I decided recently to start reading my Bible again. I’ve missed it, and I definitely have much to learn. After some consideration as to where to start, I opted for The New Testament and opened it to Matthew, chapter 1. (I’m reading the New International Version that is an application study Bible, and I really like it.)
Matthew is writing to the Jews in his letter, so it’s important to him to establish Jesus’ genealogy and show that Jesus is a descendant of both Abraham and King David. (The Jews knew a king was coming to save them, so Matthew wanted to establish that Jesus was indeed that king—born of a king.) So, the first seventeen verses are simply that, Jesus’ lineage.
The rest of the first chapter focuses on Joseph, Jesus’ earthly father. And this was the part that resonated with me. Matthew explained that Joseph and Mary were pledged to each other (the families had agreed on the marriage and announced it publicly—they were engaged). It was after this official, public announcement that Mary told Joseph she was pregnant—she was still a virgin, but she was pregnant. This was a potentially incredibly shameful situation for Joseph.
Under Jewish law, Joseph would have been well within his rights to divorce Mary. He would have had to explain why he wanted to divorce her, and once he had done so, Mary could have been stoned to death. Joseph wanted to spare Mary humiliation, so he decided to divorce her quietly.
Having made that decision, Joseph had a dream in which an angel came to him and told him that Mary was carrying the Son of God, that she was indeed still a virgin, and that God wanted Joseph to marry her and to raise her child as his own. Joseph had an incredible choice to make: to do what everyone would expect of him and divorce Mary for carrying a child that wasn’t his or to follow God’s will and accept her and her child.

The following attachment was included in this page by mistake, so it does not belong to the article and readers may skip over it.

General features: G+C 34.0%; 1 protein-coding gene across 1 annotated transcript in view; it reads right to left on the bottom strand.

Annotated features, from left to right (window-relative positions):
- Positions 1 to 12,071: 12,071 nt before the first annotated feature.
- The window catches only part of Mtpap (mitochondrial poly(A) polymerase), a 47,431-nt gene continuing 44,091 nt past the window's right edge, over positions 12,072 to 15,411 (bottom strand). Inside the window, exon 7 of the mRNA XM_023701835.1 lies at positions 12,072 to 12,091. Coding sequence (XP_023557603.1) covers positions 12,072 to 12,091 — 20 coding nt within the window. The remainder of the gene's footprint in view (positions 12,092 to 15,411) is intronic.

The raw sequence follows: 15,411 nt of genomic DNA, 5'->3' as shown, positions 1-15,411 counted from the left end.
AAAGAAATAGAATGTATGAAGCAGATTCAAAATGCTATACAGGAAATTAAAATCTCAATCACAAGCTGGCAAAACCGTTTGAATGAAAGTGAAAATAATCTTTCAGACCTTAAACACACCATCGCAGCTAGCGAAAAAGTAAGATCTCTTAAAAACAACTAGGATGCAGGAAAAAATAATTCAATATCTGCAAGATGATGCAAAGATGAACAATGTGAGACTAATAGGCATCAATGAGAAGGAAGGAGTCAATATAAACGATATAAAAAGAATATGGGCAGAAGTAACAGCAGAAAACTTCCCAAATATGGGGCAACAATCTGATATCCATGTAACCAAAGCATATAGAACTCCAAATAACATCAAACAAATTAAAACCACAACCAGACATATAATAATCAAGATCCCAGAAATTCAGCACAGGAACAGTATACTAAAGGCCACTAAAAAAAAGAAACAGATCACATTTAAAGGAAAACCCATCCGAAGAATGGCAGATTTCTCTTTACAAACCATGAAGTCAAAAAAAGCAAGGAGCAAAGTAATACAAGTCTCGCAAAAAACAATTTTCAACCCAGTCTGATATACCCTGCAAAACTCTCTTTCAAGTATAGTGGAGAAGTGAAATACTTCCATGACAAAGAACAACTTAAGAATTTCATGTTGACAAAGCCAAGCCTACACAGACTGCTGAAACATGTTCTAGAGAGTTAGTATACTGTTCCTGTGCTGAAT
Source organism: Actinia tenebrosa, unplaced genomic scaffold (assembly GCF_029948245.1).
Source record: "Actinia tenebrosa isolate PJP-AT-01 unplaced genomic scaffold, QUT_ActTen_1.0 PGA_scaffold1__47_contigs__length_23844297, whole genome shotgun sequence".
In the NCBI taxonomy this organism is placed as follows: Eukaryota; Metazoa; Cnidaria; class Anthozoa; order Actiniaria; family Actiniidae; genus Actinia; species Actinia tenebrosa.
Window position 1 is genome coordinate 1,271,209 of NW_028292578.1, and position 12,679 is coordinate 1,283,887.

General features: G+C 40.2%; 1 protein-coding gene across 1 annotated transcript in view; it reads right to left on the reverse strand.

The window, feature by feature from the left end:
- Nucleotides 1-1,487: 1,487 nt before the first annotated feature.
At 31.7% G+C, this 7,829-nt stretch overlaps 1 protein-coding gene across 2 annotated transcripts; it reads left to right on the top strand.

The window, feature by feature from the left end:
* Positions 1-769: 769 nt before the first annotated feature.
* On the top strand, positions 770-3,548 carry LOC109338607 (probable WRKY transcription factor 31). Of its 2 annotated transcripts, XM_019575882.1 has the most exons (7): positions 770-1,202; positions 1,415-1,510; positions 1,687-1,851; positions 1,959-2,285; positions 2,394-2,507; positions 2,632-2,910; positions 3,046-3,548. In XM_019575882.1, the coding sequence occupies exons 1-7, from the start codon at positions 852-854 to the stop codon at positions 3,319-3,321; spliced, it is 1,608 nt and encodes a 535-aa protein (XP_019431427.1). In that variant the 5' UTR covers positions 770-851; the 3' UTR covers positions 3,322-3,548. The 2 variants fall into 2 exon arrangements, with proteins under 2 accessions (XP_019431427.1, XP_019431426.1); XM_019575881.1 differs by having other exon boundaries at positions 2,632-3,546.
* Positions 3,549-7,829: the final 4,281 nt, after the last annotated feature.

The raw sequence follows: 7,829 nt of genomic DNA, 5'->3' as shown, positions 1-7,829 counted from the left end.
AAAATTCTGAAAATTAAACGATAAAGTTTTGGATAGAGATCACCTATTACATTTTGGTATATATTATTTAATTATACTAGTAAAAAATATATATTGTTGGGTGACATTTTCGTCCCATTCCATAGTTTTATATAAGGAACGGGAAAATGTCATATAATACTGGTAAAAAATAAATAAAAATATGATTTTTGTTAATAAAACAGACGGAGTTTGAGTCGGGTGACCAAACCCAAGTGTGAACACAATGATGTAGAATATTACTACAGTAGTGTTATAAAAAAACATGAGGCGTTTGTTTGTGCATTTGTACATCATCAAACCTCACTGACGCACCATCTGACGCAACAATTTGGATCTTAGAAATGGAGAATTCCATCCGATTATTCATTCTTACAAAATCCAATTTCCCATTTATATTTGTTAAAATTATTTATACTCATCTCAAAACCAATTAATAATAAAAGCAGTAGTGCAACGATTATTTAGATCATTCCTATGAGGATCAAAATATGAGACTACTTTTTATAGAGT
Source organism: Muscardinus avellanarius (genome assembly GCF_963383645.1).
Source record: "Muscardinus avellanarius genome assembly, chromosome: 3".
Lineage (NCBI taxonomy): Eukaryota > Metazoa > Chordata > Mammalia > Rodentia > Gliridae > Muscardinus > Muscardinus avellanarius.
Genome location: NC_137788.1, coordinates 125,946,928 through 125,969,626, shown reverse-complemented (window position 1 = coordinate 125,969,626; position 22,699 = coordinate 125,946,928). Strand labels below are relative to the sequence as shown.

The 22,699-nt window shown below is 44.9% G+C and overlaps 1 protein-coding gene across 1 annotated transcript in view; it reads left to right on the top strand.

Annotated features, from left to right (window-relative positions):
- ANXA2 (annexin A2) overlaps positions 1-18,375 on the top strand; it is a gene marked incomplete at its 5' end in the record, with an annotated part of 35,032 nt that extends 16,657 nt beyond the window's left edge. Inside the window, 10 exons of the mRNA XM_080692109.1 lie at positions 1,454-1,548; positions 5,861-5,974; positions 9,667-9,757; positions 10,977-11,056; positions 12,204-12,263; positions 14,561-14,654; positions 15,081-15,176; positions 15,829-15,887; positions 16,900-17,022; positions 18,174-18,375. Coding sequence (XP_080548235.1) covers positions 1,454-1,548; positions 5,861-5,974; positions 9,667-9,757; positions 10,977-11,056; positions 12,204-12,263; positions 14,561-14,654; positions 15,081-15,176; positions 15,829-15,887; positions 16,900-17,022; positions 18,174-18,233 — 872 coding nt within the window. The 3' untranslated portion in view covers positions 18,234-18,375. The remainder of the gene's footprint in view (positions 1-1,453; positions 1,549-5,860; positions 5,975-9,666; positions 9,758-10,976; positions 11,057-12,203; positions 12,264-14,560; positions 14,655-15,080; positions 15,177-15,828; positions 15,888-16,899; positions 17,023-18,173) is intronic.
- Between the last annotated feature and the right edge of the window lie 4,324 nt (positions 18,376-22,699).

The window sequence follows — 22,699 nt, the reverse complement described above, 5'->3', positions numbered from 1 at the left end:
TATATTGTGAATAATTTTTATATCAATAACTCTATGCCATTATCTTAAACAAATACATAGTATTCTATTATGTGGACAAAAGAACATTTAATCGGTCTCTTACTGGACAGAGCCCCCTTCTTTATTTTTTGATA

Can you imagine, for just a moment, being Joseph in that time and place? Imagine the faith, and the integrity, and the strength he had to have to follow God, marry Mary, and raise Jesus as his own. That really struck me.
When I think about choices I have to make in my life, choices to try to follow what God would want me to do versus what might be easier or more accepted, I’m going to remember Joseph. I may not always do it right (I know I won’t always do it right), but I’ll remember Joseph nonetheless.
But after he had considered this [divorcing Mary], an angel of the Lord appeared to him in a dream and said, “Joseph son of David, do not be afraid to take Mary home as your wife, because what is conceived in her is from the Holy Spirit. She will give birth to a son, and you are to give him the name Jesus, because he will save his people from their sins” (Matt. 1:20-21).